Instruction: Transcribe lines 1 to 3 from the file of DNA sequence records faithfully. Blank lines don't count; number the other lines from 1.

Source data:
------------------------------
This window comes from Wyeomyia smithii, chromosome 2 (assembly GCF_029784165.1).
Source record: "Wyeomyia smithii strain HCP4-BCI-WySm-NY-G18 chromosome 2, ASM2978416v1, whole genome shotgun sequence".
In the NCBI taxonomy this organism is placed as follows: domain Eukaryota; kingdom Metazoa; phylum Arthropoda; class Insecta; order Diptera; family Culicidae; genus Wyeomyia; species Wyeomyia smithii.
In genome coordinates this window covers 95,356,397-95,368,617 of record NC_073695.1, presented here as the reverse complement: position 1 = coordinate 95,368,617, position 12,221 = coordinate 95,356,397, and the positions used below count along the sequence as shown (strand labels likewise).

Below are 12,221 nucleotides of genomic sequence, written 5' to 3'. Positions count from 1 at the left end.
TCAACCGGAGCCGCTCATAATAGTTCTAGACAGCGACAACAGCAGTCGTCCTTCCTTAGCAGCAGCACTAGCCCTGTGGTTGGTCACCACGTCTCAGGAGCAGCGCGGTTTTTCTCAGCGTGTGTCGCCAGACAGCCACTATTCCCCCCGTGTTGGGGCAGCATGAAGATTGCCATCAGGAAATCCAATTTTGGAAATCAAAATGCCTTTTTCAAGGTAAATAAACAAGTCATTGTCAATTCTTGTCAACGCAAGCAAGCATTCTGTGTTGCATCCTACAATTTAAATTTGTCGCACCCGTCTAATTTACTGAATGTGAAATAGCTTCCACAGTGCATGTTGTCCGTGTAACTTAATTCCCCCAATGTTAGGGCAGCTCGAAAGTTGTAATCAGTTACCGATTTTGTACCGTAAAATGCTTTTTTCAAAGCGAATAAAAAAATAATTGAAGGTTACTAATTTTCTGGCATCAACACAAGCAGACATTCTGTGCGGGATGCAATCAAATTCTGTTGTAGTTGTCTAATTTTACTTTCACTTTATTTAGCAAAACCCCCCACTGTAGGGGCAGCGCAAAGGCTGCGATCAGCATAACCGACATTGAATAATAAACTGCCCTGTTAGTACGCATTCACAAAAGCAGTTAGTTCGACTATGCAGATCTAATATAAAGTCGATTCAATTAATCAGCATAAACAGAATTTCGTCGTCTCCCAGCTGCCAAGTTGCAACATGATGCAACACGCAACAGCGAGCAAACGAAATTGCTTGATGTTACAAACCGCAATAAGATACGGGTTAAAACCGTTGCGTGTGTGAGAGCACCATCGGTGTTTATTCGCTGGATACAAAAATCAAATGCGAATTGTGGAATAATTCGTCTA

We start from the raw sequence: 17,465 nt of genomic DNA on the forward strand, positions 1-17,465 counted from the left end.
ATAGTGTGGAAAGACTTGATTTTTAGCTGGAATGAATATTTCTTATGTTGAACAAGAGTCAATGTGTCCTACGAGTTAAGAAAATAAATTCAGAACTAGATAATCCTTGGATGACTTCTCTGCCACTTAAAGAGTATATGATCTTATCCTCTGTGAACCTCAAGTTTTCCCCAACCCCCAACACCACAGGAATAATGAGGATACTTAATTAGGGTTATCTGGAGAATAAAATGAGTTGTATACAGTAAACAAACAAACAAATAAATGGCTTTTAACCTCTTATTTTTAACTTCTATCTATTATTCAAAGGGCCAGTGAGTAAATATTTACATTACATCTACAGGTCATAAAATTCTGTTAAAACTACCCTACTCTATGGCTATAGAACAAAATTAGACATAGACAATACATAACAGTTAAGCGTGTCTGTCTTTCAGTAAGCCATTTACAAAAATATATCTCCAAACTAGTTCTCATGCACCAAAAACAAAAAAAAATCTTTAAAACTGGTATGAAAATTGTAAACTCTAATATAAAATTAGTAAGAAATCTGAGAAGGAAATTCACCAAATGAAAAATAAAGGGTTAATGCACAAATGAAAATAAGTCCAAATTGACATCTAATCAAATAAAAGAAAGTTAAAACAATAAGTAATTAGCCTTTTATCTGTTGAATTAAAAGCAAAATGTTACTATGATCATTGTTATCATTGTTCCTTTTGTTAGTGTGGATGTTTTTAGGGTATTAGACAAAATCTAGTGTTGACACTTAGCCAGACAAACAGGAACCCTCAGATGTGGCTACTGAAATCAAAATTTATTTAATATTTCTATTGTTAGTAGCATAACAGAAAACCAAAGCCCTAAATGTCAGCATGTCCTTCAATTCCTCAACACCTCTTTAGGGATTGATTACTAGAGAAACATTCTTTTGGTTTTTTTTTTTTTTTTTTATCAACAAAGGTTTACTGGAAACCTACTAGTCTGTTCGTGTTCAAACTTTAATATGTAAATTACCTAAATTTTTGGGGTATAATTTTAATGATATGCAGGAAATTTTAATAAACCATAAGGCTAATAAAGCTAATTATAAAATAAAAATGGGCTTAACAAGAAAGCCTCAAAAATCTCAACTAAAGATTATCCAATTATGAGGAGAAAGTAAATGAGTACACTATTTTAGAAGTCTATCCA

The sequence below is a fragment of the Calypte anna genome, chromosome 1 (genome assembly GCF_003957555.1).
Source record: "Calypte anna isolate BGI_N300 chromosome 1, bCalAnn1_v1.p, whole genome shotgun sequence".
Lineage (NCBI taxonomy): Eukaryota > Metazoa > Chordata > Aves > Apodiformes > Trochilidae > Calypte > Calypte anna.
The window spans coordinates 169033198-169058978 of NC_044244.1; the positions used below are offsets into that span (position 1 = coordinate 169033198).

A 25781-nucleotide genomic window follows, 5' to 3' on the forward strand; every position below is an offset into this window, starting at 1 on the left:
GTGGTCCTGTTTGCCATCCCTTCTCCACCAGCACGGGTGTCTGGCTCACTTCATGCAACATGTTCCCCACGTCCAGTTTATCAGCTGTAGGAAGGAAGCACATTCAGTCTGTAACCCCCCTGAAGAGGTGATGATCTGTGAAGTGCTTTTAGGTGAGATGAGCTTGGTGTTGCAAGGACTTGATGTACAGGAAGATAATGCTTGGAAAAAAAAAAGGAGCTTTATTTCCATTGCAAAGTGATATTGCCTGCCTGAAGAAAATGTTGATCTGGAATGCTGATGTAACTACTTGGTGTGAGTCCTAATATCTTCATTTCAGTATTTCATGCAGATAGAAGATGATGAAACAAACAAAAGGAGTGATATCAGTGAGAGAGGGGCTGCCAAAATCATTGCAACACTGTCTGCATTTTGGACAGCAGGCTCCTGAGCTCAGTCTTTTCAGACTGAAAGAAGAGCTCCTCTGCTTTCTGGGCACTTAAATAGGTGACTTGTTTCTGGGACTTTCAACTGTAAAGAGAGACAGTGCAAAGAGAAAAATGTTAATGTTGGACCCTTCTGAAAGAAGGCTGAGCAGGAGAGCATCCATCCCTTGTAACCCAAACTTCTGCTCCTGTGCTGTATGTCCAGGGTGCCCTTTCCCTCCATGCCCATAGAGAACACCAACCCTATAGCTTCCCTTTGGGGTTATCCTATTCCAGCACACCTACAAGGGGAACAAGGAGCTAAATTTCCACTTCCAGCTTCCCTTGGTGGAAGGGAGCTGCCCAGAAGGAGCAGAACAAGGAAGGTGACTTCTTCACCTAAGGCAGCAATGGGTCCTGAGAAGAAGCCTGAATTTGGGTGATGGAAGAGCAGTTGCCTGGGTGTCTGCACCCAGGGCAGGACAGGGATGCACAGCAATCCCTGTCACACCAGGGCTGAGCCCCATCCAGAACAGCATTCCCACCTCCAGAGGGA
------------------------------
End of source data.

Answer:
This window comes from Wyeomyia smithii, chromosome 2 (assembly GCF_029784165.1).
Source record: "Wyeomyia smithii strain HCP4-BCI-WySm-NY-G18 chromosome 2, ASM2978416v1, whole genome shotgun sequence".
In the NCBI taxonomy this organism is placed as follows: domain Eukaryota; kingdom Metazoa; phylum Arthropoda; class Insecta; order Diptera; family Culicidae; genus Wyeomyia; species Wyeomyia smithii.